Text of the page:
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review 2018-08-06 22:26
Starless by Jacqueline Carey
Starless - Jacqueline Carey

I’ve just been on an adventure with Khai and Zariya. The desert sand is still wedged in creases, the sea salt adhering to my hair, and some jungle forest mystery patch is making it’s home in the shady part of my imagination. I’m a long time fan of Carey’s works but Starless may have surpassed them all.  The plot was unexpected, the characters unforgettable, and the settings deadly beautiful.

A beautiful mythology wends it’s way through the plot. The stars, children of the sun Zar and he three moons, were cast from the heavens ages ago. Now these stars reside throughout the world, each gifted and bestowing their gifts upon mortals. Sometimes this is through direct interaction, sometimes through objects like rare seeds or a magical pearl.

The story is told through Khai’s eyes. He grows up in a desert fortress being trained by the monks on a variety of skills. He was born with a destiny: to be the Shadow to the Sun Blessed, Zariya. Once we’ve gotten to know Khai good and well (several years have passed), he goes to the royal palace to serve as Zariya’s body guard and confidante.

Since I had already fallen in love with Khai, I wasn’t sure I would bond as well with Zariya. Her world is so very different from the desert fortress but she has not been without her trials. An affliction challenges her daily. On top of that is the endless intrigues, making it difficult to trust anyone other than her Shadow. Zariya, being the last daughter of the last wife, believes she is destined for a simple marriage and child bearing. However, prophecy steps in and drags Zariya and Khai off on a world-saving adventure.

If Jacqueline Carey were ever to write horror, she would send a tremble through the entire genre. The creepy critters from the sea that threaten to decimate the world are truly things of nightmares. I thought the ants from the 3rd trilogy in the Terre D’Ange Cycle were scary; however, the critters from Starless take the cake.

I loved the gender fluidity of Khai’s character. The desert people call it ‘bazim’ (not sure on spelling). Khai grew up among only males but once he moves to the palace, he spends most of his time in the women’s quarter, guarding Zariya. There he learns about women and starts questioning his own gender-based roles in society. It’s all very well done. As Khai interacts with more cultures, each shares their take on the matter, sometimes in subtle ways, sometimes bluntly. Khai grows by leaps and bonds and I loved his character all the more by the end of the tale. 5/5 stars.

The Narration: Caitlin Davies did a great job with this book – a truly top notch performance. She provided so many different accents, keeping all the characters unique. Plenty of emotions, subtle and not, were on display in this tale and Davies gave them all their due. I especially enjoyed the valiant Mayfly. 5/5 stars.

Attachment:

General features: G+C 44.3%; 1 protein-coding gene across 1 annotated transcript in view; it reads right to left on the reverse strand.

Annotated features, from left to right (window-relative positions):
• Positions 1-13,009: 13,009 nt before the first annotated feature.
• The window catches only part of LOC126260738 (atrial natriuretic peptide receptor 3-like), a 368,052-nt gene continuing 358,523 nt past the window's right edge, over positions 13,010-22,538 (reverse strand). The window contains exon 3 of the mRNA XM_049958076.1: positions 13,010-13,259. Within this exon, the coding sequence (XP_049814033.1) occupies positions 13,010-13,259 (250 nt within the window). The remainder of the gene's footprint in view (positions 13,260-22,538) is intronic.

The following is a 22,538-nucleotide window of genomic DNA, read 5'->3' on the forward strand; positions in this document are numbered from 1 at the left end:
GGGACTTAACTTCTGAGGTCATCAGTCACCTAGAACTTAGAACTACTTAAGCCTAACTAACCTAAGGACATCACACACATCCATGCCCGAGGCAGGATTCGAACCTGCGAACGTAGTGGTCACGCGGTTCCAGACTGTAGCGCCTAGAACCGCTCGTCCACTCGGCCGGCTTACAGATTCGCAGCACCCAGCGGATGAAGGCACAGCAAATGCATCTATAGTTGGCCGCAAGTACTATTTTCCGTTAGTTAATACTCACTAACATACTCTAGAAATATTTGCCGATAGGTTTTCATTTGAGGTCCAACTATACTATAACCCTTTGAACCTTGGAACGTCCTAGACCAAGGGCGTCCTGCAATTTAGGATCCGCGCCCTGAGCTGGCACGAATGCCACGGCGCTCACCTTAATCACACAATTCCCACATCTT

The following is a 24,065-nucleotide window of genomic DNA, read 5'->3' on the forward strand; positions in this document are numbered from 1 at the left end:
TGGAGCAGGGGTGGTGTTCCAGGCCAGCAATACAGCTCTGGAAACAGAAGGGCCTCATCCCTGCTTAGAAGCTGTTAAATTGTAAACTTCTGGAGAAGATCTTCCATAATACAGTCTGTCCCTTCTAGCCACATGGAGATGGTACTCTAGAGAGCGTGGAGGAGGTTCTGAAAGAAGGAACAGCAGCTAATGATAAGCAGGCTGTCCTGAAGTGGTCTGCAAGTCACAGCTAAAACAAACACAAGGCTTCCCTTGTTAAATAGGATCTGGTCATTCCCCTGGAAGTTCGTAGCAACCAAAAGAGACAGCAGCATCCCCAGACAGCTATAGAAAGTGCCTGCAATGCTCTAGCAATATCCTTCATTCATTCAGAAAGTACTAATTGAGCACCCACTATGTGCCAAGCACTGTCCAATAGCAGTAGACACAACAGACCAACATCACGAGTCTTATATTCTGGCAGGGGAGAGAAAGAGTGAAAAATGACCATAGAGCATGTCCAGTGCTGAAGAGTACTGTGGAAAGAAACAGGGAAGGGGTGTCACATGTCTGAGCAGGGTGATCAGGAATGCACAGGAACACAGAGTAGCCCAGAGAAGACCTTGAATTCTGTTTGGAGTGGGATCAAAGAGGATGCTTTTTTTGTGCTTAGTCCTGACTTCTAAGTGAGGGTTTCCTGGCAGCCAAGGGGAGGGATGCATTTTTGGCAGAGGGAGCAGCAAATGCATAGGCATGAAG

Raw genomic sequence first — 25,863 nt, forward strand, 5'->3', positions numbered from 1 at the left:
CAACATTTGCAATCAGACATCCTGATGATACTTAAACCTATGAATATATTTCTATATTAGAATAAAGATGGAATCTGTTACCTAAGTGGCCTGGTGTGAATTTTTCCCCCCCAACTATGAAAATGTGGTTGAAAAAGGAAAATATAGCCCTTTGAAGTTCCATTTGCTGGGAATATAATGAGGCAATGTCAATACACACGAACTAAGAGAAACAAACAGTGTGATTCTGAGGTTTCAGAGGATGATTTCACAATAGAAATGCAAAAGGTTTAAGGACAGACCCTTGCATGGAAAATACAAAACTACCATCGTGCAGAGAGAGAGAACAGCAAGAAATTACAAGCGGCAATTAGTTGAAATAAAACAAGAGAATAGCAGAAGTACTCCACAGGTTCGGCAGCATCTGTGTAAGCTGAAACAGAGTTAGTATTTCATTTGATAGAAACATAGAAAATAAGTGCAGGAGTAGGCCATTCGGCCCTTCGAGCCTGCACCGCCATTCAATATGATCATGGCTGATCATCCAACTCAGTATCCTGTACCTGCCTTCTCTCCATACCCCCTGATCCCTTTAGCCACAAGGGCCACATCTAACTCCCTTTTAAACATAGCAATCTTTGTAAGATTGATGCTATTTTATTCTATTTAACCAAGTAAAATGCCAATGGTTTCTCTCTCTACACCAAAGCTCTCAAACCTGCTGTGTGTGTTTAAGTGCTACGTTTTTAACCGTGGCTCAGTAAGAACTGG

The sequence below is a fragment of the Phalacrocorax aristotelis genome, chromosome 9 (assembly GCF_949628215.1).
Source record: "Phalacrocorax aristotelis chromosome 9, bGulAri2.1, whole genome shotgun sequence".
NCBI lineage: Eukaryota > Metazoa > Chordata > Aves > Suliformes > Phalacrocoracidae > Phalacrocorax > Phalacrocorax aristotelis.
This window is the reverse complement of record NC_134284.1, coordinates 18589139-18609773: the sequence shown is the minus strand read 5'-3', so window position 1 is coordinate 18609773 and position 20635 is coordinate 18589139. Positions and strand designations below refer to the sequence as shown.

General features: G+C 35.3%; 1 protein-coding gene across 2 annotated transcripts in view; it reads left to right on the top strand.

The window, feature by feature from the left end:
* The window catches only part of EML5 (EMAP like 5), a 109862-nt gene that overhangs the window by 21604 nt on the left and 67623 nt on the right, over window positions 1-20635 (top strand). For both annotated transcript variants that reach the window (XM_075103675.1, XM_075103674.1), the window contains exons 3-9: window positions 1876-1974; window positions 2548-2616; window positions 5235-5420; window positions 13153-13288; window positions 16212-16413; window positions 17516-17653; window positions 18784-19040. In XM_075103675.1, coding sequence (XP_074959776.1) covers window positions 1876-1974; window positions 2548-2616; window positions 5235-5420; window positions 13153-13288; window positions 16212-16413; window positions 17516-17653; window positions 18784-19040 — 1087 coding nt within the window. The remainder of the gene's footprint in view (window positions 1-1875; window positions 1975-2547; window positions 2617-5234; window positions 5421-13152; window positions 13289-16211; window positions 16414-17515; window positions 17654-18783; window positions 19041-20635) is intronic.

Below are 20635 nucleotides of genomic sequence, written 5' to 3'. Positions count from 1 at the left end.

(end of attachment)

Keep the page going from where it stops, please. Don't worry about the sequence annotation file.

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review 2017-02-16 17:02
Magic's Pawn / Mercedes Lackey
Magic's Pawn - Mercedes Lackey

Though Vanyel has been born with near-legendary abilities to work both Herald and Mage magic, he wants no part of such things. Nor does he seek a warrior's path, wishing instead to become a Bard. Yet such talent as his if left untrained may prove a menace not only to Vanyel but to others as well. So he is sent to be fostered with his aunt, Savil, one of the famed Herald-Mages of Valdemar.

But, strong-willed and self-centered, Vanyel is a challenge which even Savil can not master alone. For soon he will become the focus of frightening forces, lending his raw magic to a spell that unleashes terrifying wyr-hunters on the land. And by the time Savil seeks the assistance of a Shin'a'in Adept, Vanyel's wild talent may have already grown beyond anyone's ability to contain, placing Vanyel, Savil, and Valdemar itself in desperate peril...

 

Oh, what a validating novel this would be for a child who had no sports talent, but was being forced to participate anyway! Every boy convinced by his father to set aside his violin or book in order to fail dismally at baseball or hockey would be able to relate to Vanyel. Music is everything to Vanyel with academics running a close second, but his father only wants him to become a brutal swordsman.

Others who may relate: those who excelled in their own small pond (small town or small school), but find themselves out-shone by talented peers when they arrived at university. Vanyel is considered smart and musically talented at home, but once he is sent to his Aunt Savil at the school for Herald-Mages, his talents fall short of the mark.

Also a book for a youngster (in the 1980s) struggling with his/her sexual orientation. The good thing that comes out of this new situation is that Vanyel realizes that he is interested in boys—that’s why bedding girls at home was never alluring to him. And although some people are prejudiced against him for his orientation, the author makes it clear that they are “provincial” and not to be listened to. I was pleasantly surprised to find this viewpoint expressed so unequivocally in literature from the 1980s.

Like most teenagers, Vanyel is very self-centered. It goes with the territory, but it does make the kid hard to like (at least for a woman in her 50s). However, it was also disappointing that the instructors at the mage school made so little effort to see behind the arrogant pose that Vanyel used to protect himself. The situation improves as the book progresses, with Aunt Savil realizing that there is a great deal more to her nephew that she had previously realized and that maybe her brother was even thicker than she had thought. This is also a pretty standard plot device—I think of Simon in The Dragonbone Chair, who also starts as a self-involved teen (with fewer talents than Vanyel), but eventually becomes a person of character.

I had to wonder at the addition of the horse-like Companions—in order to become a Herald-Mage, one must be “chosen” by one of these superior, magical beings, who reminded me very much of the Houyhnhnms from Swift’s Gulliver’s Travels. Maybe in the next book, I will figure out why the Companions are necessary to this world.